control -- what makes sense?
By David A Tomlinson
Positions on firearms control range from "Only police and soldiers should have guns!" -- a classic recipe for the easy formation of a police state any time the government gets itself into trouble -- to "There should be no laws about guns whatever!" -- a classic recipe for national chaos whenever the nation divides over some major political, social or ethnic question.
The root question is: "Who should be allowed legal, unsupervised access to and use of firearms?"
I say that is the root question, because once legal, unsupervised access has been granted, there is no practical way to exercise any effective control over what the person with access will do with the firearm. One can write laws and regulations until the cows come home -- but they will only be obeyed if the person chooses to obey them. From that, it logicially follows that certain classes of people should be denied legal, unsupervised access to and use of firearms.
The three classes that should be denied access are the untrained, the incompetent and the malicious. It is folly to give a loaded firearm to a person who does not know how to handle it safely, to one who has been proved untrainable (for any one of a wide variety of reasons) or to one who wants the firearm to facilitate his injuring, robbing or raping of others.
This raises an obvious question. How do we determine which people are untrained, incompetent or malicious?
Of course, no system will ever be able to answer perfectly. The best available system is already in use, in many other fields. We already use it to control legal, unsupervised access to and use of many things -- aircraft, automobiles, explosives, pesticides, anaesthetics -- the list is long.
Broken down to bedrock, that system seeks favorable answers to three questions:
If -- and only if -- three favorable answers are given, then the system should allow legal, unsupervised access and use of equipment which would be dangerous if in the hands of someone untrained, incompetent or malicious..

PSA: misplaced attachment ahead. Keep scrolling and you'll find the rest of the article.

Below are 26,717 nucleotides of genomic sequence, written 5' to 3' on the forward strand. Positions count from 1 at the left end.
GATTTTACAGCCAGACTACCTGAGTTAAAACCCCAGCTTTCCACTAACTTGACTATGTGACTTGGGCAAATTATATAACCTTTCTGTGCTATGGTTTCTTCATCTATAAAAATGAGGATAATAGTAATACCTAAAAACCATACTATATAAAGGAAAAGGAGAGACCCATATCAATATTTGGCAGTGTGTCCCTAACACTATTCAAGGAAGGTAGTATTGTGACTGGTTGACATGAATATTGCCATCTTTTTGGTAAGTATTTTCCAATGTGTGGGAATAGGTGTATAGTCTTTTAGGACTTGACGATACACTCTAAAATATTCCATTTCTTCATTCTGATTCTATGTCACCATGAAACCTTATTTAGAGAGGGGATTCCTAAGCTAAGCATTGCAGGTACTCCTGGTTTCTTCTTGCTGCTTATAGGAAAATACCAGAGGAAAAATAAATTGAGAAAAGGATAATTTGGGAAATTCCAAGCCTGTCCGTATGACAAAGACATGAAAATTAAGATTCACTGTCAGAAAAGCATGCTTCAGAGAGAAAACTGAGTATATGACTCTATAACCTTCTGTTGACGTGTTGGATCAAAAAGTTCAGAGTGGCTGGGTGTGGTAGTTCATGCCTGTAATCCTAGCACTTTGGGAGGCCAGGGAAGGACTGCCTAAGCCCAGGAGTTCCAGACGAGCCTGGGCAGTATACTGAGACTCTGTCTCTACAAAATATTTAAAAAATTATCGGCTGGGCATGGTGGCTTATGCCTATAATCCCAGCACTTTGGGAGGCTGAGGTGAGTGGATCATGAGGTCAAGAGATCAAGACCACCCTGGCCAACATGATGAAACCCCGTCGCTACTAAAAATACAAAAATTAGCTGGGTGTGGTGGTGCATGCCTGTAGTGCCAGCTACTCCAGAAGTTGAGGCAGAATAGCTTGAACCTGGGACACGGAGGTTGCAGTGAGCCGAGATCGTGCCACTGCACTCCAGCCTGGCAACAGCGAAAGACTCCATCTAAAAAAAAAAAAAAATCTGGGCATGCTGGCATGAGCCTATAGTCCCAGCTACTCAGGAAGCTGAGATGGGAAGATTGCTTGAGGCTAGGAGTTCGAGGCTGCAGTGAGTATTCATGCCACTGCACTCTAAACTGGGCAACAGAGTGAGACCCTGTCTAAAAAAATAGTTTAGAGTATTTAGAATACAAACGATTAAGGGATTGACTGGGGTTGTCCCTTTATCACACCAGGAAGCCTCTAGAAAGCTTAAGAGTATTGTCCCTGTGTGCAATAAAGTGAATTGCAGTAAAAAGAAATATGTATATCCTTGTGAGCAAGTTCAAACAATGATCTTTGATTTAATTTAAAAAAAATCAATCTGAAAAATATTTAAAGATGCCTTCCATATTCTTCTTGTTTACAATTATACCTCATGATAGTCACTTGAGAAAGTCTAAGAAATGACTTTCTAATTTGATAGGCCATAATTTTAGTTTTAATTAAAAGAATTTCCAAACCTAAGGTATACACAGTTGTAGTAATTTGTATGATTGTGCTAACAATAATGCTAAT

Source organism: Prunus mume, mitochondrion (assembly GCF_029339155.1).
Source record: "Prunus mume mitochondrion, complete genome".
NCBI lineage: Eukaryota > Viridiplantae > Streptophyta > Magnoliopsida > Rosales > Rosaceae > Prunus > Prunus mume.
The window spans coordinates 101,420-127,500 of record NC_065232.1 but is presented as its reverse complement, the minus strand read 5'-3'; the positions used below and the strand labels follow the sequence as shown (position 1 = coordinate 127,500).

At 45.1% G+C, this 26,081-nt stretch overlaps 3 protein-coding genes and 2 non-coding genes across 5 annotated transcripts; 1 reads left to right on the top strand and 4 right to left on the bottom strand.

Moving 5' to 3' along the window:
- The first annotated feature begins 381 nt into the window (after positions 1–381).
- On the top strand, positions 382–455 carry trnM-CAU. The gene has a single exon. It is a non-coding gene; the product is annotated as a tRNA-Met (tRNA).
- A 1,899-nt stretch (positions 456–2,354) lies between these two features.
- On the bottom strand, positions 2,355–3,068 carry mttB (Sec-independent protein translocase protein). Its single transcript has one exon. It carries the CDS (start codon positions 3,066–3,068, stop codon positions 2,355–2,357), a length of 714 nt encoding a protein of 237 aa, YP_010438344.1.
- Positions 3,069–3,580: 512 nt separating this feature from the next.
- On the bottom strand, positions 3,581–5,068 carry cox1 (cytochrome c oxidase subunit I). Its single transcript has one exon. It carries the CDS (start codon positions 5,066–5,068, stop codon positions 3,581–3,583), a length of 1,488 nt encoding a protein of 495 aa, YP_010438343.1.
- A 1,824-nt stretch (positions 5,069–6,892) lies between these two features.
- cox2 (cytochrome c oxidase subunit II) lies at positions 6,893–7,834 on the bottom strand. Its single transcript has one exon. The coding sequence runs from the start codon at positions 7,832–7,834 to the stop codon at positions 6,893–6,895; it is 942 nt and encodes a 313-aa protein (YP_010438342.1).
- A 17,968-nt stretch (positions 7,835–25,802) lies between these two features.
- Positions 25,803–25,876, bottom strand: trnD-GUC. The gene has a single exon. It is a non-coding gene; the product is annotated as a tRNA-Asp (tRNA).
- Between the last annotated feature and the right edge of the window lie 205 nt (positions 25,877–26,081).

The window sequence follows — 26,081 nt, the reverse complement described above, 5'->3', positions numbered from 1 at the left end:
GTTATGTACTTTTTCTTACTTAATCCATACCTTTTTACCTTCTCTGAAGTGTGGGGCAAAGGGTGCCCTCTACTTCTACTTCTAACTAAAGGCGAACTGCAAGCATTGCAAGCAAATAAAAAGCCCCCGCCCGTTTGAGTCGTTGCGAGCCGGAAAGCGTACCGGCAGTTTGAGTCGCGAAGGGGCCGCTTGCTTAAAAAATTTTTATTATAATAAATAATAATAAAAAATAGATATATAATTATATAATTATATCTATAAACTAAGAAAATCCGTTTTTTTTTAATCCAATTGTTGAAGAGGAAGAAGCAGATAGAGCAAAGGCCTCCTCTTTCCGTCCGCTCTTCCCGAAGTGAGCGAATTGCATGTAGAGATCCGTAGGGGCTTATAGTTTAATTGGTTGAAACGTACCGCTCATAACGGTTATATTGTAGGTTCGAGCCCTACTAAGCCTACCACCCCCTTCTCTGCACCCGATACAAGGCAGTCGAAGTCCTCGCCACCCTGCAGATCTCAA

But where would we get answers to such questions? Let us turn to an area where we already use that system -- control of legal, unsupervised access to and use of aircraft, and study how it is done..
Training a new aircraft pilot is a matter of teaching while under the supervision of a qualified Instructor. If the student pilot proves to be unteachable, he or she fails the course -- and does not qualify for legal, unsupervised access. That takes care of the safe-use capability qualification and the knowledge of the rules (also part of the training) qualification questions.
The third question can only be partly answered by the Instructor. The Instructor is the only person who studies the student during a relatively long training period, and is the only person who has observed how the student behaves while actually in (supervised) control of the equipment -- equipment which is dangerous to others if the person using it is untrained, incompetent, or malicious.
Put yourself, for a moment, in the shoes of the Instructor. You have a student pilot who cannot be made safe, because the student does not do the correct things, even when shown how and why that is the only safe behavior. Would you certify this person by stating that the student deserves favorable answers to those three questions -- knowing that the student will be sharing the same skies with you, once the student becomes a licensed pilot?
I thought not.
Certification by an Instructor -- to a reasonable standard -- is the core and key to a practical system. It works elsewhere -- not perfectly, but better than anything else we know -- so why not use it for firearms?